Unsolved Murders: Frustration grows, pain lingers for family
By Robyn Claridy
Nov. 14, 2010 at 12:45 a.m.
At first, she thought they were sleeping. When Fanny Andrews opened the door to the upstairs garage apartment looking for her son that morning in late June, she could not believe what she was seeing. "Something wasn't right."
First in an occasional series
At first, she thought they were sleeping.
When Fanny Andrews opened the door to the upstairs garage apartment looking for her son that morning in late June, she could not believe what she was seeing.
"When I first walked up there, I thought they were just asleep because they had been partying or something, but something wasn't right," she recalled.
Even before she went inside, Andrews knew something was wrong. Neither her son nor the woman he was found with lived in the apartment.
"I went outside because it was too much," she said, "and that's when my friend found gunshot wounds on both of their heads."
That was 9 a.m. June 24. And though nearly five months have passed, Andrews said neither she nor investigators know much more today about who killed her son Zocorius Lamonte Gray, 19, and Laura Beth Sullivan, 28, than they did that morning.
Investigators call such long-open and still unsolved murders "cold cases," and East Texas law enforcement has a long list of them.
In addition to the slayings of Gray and Sullivan, investigators in the past few months also have been stymied by the cases of a woman whose body was found wrapped in a blanket and dumped along a road near the Sabine River, and a South Longview man who was found dead of chest trauma in his home.
Knowing she's not the only one with questions about what happened to a loved one, though, is little comfort to Andrews.
"I'm scared. Most nights I just lay awake in my bed until daylight so that I can get a few hours of sleep. When I close my eyes, I can still see them the way I found them," she said through tears. "You just have no idea what it's like to find your son dead and not know who did it or why."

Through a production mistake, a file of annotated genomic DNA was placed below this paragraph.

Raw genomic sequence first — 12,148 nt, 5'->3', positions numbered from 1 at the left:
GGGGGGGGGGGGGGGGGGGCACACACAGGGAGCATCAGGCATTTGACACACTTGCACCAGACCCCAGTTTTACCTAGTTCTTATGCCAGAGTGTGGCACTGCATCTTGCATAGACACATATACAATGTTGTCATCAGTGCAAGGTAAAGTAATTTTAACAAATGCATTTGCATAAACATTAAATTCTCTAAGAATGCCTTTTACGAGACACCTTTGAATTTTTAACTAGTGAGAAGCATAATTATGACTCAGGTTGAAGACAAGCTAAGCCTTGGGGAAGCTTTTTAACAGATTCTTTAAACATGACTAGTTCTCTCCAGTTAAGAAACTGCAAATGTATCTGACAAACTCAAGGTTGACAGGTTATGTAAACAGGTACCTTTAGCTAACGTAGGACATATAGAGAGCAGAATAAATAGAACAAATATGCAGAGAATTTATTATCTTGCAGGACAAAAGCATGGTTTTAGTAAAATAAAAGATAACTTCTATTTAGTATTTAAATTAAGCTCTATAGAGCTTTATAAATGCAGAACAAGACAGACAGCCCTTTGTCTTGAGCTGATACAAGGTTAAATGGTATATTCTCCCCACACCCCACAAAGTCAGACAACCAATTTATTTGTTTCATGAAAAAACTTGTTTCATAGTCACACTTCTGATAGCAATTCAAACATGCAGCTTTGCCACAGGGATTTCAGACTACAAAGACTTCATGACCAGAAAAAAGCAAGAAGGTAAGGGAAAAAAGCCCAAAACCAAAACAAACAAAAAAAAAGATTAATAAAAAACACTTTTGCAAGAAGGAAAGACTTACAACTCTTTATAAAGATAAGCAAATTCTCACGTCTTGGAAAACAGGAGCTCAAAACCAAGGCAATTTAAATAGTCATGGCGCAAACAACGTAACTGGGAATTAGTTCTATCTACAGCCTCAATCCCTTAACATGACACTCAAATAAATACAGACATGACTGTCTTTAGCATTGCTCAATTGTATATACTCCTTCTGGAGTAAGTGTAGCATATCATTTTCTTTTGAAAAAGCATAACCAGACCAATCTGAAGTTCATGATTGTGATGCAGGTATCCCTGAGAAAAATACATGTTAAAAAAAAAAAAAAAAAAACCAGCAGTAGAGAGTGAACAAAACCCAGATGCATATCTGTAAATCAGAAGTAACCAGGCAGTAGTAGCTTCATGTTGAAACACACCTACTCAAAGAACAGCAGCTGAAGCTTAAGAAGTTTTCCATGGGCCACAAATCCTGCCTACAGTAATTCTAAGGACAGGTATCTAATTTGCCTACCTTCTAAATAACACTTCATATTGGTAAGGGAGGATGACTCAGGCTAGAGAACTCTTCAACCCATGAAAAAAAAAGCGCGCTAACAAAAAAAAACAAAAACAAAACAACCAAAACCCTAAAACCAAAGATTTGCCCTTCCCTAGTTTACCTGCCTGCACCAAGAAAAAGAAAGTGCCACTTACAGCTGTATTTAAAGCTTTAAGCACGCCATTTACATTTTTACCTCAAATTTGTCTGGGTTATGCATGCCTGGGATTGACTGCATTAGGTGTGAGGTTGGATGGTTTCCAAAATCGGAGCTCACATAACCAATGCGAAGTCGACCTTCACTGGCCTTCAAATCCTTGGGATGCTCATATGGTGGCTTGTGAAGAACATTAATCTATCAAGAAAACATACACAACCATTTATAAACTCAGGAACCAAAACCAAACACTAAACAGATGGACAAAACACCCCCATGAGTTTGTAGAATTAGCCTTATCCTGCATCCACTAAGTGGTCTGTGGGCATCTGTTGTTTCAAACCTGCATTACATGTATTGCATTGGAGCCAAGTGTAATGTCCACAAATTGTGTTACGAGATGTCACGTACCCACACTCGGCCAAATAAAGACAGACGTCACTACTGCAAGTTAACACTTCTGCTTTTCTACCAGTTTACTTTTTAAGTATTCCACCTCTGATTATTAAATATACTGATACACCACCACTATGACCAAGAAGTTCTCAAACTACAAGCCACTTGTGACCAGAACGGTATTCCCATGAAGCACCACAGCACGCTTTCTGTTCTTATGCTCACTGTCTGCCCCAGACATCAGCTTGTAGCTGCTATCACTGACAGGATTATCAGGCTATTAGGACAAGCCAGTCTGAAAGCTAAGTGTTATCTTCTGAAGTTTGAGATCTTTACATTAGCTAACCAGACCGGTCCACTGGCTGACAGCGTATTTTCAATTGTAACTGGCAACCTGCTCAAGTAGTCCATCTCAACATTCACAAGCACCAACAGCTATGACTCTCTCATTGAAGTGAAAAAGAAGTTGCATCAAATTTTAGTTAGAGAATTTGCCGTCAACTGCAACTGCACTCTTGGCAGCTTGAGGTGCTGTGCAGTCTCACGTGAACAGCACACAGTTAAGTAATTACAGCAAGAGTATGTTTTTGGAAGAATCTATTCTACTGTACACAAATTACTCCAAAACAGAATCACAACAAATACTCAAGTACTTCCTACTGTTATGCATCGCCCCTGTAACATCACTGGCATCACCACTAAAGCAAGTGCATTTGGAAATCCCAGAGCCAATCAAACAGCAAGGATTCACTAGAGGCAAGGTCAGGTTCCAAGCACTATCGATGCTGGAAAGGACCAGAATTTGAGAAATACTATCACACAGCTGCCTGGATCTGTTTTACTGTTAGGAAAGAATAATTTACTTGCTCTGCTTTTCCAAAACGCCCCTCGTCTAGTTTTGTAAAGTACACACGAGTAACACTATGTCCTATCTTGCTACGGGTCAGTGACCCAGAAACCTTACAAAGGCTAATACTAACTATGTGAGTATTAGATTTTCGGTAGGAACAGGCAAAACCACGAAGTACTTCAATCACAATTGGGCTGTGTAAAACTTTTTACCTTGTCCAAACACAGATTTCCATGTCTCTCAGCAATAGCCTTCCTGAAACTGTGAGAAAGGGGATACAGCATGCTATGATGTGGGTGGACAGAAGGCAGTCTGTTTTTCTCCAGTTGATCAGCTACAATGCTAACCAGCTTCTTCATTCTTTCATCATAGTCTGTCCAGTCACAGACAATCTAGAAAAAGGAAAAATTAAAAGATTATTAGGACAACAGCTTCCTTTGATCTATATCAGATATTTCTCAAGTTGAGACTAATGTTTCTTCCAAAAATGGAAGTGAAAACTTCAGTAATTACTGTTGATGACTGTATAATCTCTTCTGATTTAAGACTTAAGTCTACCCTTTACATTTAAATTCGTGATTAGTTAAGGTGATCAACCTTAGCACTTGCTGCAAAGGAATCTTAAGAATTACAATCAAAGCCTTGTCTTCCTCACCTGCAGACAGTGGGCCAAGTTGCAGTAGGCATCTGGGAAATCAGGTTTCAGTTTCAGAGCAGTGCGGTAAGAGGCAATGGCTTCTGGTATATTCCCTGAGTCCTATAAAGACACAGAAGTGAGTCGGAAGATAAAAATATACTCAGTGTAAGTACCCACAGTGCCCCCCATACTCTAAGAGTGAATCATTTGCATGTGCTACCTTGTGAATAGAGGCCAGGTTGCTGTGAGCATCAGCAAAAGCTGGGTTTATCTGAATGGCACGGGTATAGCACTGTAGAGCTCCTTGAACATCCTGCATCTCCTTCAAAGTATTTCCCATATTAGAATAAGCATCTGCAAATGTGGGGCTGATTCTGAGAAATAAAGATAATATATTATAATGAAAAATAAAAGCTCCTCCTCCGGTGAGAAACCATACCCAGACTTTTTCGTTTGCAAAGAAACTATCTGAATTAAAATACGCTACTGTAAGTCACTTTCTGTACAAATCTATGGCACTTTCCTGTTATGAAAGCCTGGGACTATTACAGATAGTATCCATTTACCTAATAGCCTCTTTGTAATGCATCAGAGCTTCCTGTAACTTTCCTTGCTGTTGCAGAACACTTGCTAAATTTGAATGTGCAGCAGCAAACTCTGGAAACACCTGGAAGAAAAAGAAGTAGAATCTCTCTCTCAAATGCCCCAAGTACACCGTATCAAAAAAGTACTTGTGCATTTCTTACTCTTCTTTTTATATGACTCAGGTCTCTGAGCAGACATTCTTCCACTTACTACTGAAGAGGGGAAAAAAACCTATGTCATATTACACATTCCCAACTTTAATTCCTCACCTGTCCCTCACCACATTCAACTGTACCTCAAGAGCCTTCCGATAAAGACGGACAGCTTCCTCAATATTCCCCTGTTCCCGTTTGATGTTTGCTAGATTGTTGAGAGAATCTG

As Andrews climbed the stairs to the apartment in the 100 block of Myrle Avenue where the bodies were found, she and the person who brought her to the residence feared something was wrong. When she entered, she found Sullivan near the door. Gray was a few feet away. Both had been killed by gunshot wounds to their heads.
Andrews said she didn't know why they were in the Myrle apartment.
At the scene, neighbors told reporters they thought they heard gunshots about 5 a.m. the day the bodies were found, followed by the sound of a vehicle speeding away. Authorities found a license plate near the driveway that was taken in as evidence, but Andrews said investigators since determined it was irrelevant to the case.
Police spokesman Kevin Brownlee said investigators were continuing to follow leads and the investigation was ongoing, but declined to discuss the leads or how the investigation is being conducted.
Andrews says she's frustrated by the the lack of information.
"Right now, the only people who know who killed (Gray and Sullivan) are the ones that pulled the trigger, but I know someone had to have seen something," Andrews said. "There are always people walking around outside. I just want answers, I want to know who did this, and investigators aren't telling us anything."
She said she knows her son was no angel, and his death could be related to the fact he was running with the wrong crowd. But she knows little of his associations.
"My son always kept his street life separate from his family life, because he knew I didn't condone what he was doing," his mother said of her son's run-ins with law enforcement over drugs. "But it doesn't matter what he was doing, that doesn't justify his death. That was my baby, so what if they did something wrong? If it was your baby, you wouldn't want them to be killed either."
If Gray were still alive, he'd be turning 20 in a few weeks, and his second child will be born in January. Those children add to his mother's worries.
<strong>'Deserves to know'</strong>
"One day my grandbabies are going to ask me what happened to their daddy, and I don't want to have to tell them we don't know," Andrews said. "Our family deserves to know so we can move on and heal. Zocorius is not just another person dead."
Not much is known about Sullivan, but Andrews said she was a friend of her son's and had two children.
In a July interview, House of Hope spokeswoman Shay Caffey said Sullivan was a resident at the women's shelter and had moved to another shelter before going out on her own.
Other recent unsolved murders include the cases of:
Sygunda Williams, whose blanket-wrapped body was found July 20 by a fisherman near the Sabine River. Authorities said she was killed by head trauma.
Lloyd Johnson, whose body was found Aug. 16 in his home in the 1400 block of Booker Street. Authorities said he died of chest trauma, a victim of foul play.
Less-recent cases that remain unsolved include the disappearance of 17-year-old Kelly Wilson, who was last seen Jan. 5, 1992, at the video store where she worked in Gilmer.
Anyone with information about the crimes are asked to contact Gregg County Crime Stoppers at (903) 236-7867 or online at www.greggcountycrimestoppers.com.